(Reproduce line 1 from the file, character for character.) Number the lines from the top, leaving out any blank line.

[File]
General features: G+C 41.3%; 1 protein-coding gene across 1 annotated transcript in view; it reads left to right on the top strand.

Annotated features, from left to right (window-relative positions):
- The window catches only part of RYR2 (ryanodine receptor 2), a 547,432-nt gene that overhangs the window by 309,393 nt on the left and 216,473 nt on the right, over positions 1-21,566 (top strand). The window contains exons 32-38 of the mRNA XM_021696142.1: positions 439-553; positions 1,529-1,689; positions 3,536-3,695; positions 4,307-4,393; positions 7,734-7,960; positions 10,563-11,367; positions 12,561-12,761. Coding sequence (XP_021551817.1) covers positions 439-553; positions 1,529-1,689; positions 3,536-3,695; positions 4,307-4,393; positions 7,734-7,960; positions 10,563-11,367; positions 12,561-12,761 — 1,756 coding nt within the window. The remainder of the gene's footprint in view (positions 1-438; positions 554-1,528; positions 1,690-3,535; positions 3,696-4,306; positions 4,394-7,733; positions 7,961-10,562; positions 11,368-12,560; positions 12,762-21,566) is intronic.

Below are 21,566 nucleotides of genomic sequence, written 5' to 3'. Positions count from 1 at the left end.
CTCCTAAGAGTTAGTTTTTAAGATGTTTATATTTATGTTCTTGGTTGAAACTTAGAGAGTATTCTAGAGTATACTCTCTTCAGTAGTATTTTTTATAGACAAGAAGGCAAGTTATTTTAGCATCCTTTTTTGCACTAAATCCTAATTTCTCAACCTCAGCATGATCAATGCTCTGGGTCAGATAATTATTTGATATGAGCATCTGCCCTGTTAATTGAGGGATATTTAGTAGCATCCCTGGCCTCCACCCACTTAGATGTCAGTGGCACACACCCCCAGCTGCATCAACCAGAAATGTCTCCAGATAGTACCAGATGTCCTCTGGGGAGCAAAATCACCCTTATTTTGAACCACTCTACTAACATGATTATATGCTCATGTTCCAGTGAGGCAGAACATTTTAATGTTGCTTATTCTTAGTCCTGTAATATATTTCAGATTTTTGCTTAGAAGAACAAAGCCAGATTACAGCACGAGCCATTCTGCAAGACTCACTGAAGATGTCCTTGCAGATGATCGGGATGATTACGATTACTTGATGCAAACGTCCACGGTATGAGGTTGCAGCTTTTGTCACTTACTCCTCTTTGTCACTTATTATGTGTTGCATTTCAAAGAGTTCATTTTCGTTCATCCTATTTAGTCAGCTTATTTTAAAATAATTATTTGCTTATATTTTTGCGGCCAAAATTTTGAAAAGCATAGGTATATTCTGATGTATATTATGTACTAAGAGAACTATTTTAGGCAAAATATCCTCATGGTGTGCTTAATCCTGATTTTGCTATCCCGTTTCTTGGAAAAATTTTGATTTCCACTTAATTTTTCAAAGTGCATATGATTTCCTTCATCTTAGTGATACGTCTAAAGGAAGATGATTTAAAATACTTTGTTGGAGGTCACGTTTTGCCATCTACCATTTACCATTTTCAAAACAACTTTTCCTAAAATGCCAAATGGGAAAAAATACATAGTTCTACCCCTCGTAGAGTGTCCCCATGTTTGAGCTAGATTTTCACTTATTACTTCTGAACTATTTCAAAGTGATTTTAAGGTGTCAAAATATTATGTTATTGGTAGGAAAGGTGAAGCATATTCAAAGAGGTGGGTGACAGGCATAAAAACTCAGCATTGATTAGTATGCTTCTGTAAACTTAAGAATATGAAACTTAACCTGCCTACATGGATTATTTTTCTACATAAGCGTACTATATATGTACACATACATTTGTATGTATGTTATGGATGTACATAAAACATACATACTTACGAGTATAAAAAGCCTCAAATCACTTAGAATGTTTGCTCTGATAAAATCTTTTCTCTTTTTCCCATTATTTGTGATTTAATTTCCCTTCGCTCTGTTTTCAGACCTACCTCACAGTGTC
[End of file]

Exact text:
General features: G+C 41.3%; 1 protein-coding gene across 1 annotated transcript in view; it reads left to right on the top strand.